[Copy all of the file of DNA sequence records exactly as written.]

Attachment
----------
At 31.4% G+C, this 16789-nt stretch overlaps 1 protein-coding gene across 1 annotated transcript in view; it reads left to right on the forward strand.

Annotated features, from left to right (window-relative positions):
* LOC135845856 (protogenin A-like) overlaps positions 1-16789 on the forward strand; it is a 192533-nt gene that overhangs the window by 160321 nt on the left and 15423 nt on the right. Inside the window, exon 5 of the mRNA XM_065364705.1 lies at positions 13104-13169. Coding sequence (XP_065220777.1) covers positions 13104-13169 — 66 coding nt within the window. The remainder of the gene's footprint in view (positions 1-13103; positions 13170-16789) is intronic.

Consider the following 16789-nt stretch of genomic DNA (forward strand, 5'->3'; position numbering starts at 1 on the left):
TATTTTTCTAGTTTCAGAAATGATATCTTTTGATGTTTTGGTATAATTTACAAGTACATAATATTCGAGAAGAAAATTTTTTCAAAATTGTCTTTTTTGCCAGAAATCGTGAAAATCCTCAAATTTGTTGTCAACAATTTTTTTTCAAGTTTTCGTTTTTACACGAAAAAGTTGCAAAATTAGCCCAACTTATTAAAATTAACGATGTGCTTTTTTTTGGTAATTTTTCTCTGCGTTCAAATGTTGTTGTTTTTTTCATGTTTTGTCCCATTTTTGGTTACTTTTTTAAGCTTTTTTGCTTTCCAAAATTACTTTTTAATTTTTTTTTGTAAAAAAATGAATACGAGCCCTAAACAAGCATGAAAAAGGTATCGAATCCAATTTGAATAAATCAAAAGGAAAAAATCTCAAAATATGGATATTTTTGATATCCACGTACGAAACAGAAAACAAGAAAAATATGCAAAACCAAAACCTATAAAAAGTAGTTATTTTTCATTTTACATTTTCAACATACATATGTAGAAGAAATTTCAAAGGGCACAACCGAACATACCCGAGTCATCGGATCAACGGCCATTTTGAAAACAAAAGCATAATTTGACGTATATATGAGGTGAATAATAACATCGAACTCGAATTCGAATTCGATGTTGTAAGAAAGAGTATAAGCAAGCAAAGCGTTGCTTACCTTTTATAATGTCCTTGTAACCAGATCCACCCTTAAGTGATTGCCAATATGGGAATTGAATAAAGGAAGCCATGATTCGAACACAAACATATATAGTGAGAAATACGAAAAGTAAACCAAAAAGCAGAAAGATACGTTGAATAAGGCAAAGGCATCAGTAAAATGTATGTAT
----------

At 31.4% G+C, this 16789-nt stretch overlaps 1 protein-coding gene across 1 annotated transcript in view; it reads left to right on the forward strand.

Annotated features, from left to right (window-relative positions):
* LOC135845856 (protogenin A-like) overlaps positions 1-16789 on the forward strand; it is a 192533-nt gene that overhangs the window by 160321 nt on the left and 15423 nt on the right. Inside the window, exon 5 of the mRNA XM_065364705.1 lies at positions 13104-13169. Coding sequence (XP_065220777.1) covers positions 13104-13169 — 66 coding nt within the window. The remainder of the gene's footprint in view (positions 1-13103; positions 13170-16789) is intronic.

Consider the following 16789-nt stretch of genomic DNA (forward strand, 5'->3'; position numbering starts at 1 on the left):
TATTTTTCTAGTTTCAGAAATGATATCTTTTGATGTTTTGGTATAATTTACAAGTACATAATATTCGAGAAGAAAATTTTTTCAAAATTGTCTTTTTTGCCAGAAATCGTGAAAATCCTCAAATTTGTTGTCAACAATTTTTTTTCAAGTTTTCGTTTTTACACGAAAAAGTTGCAAAATTAGCCCAACTTATTAAAATTAACGATGTGCTTTTTTTTGGTAATTTTTCTCTGCGTTCAAATGTTGTTGTTTTTTTCATGTTTTGTCCCATTTTTGGTTACTTTTTTAAGCTTTTTTGCTTTCCAAAATTACTTTTTAATTTTTTTTTGTAAAAAAATGAATACGAGCCCTAAACAAGCATGAAAAAGGTATCGAATCCAATTTGAATAAATCAAAAGGAAAAAATCTCAAAATATGGATATTTTTGATATCCACGTACGAAACAGAAAACAAGAAAAATATGCAAAACCAAAACCTATAAAAAGTAGTTATTTTTCATTTTACATTTTCAACATACATATGTAGAAGAAATTTCAAAGGGCACAACCGAACATACCCGAGTCATCGGATCAACGGCCATTTTGAAAACAAAAGCATAATTTGACGTATATATGAGGTGAATAATAACATCGAACTCGAATTCGAATTCGATGTTGTAAGAAAGAGTATAAGCAAGCAAAGCGTTGCTTACCTTTTATAATGTCCTTGTAACCAGATCCACCCTTAAGTGATTGCCAATATGGGAATTGAATAAAGGAAGCCATGATTCGAACACAAACATATATAGTGAGAAATACGAAAAGTAAACCAAAAAGCAGAAAGATACGTTGAATAAGGCAAAGGCATCAGTAAAATGTATGTAT